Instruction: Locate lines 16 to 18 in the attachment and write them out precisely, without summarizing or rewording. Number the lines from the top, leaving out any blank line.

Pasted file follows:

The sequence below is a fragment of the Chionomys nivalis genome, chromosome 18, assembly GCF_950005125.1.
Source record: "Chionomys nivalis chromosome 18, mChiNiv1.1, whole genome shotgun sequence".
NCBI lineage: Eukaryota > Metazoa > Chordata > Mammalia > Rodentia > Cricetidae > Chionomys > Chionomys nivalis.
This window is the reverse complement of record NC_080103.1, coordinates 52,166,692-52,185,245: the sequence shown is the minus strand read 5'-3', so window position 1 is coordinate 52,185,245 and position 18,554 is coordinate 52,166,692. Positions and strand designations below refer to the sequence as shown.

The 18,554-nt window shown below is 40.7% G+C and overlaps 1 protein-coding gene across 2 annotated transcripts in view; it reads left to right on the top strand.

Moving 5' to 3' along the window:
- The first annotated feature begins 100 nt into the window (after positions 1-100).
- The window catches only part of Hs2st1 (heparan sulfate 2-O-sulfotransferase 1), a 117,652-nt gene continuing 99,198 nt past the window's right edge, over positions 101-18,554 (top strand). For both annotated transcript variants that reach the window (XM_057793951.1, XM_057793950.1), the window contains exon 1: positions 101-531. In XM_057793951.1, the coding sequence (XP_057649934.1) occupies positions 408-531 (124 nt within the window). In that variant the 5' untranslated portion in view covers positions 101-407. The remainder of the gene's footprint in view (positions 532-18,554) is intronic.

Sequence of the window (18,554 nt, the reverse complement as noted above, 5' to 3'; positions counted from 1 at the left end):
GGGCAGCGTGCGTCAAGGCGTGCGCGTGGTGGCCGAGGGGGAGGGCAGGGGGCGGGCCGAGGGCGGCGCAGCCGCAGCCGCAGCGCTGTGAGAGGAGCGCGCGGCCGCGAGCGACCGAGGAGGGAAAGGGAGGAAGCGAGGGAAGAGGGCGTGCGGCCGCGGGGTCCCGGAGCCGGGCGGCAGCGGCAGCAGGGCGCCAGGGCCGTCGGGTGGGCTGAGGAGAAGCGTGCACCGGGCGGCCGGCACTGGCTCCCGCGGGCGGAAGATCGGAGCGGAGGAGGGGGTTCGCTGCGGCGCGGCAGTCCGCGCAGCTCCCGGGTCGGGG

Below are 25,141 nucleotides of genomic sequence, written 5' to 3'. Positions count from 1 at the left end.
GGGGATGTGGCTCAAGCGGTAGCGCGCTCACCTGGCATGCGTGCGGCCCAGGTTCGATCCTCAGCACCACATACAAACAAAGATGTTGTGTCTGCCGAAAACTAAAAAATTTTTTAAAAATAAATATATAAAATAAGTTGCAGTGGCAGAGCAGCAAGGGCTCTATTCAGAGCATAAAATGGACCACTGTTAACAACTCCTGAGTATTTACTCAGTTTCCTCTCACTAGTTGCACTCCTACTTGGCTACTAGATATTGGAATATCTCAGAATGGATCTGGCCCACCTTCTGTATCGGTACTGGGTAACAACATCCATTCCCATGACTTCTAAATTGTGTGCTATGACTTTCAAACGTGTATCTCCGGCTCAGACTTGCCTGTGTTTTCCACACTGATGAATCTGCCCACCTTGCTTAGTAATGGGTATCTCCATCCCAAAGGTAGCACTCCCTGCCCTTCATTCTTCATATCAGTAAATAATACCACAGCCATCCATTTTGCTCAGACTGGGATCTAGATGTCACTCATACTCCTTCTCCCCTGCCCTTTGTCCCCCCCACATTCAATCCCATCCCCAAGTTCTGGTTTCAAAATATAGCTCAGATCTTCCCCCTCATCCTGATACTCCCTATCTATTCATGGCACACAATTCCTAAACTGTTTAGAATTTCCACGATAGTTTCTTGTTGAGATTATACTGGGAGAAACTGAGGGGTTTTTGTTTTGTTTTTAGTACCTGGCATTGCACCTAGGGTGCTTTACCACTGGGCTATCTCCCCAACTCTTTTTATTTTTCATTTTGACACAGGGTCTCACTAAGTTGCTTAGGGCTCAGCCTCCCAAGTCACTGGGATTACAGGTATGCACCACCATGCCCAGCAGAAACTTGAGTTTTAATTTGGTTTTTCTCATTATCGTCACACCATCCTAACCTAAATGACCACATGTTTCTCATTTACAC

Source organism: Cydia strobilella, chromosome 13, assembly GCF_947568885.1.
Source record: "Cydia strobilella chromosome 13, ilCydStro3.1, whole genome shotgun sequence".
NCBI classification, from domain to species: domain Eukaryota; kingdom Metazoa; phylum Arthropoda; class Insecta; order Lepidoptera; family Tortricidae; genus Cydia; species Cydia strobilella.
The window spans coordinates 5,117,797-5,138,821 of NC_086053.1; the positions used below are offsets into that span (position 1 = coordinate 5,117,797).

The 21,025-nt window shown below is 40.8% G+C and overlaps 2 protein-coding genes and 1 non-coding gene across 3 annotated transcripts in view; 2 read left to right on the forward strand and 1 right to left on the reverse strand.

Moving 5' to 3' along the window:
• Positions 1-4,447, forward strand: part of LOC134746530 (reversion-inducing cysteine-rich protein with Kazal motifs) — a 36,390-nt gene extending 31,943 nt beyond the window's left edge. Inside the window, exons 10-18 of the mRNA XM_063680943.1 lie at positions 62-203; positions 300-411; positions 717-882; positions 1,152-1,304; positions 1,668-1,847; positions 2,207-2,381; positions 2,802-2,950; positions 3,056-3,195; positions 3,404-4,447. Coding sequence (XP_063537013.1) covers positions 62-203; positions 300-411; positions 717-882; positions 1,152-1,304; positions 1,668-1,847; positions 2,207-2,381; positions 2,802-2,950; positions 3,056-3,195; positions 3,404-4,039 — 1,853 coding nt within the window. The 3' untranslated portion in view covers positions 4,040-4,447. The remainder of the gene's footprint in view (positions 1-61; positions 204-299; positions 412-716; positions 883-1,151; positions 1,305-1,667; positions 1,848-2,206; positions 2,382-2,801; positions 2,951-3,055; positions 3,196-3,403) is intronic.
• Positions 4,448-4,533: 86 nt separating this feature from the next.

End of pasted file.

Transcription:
The window spans coordinates 5,117,797-5,138,821 of NC_086053.1; the positions used below are offsets into that span (position 1 = coordinate 5,117,797).

The 21,025-nt window shown below is 40.8% G+C and overlaps 2 protein-coding genes and 1 non-coding gene across 3 annotated transcripts in view; 2 read left to right on the forward strand and 1 right to left on the reverse strand.

Moving 5' to 3' along the window: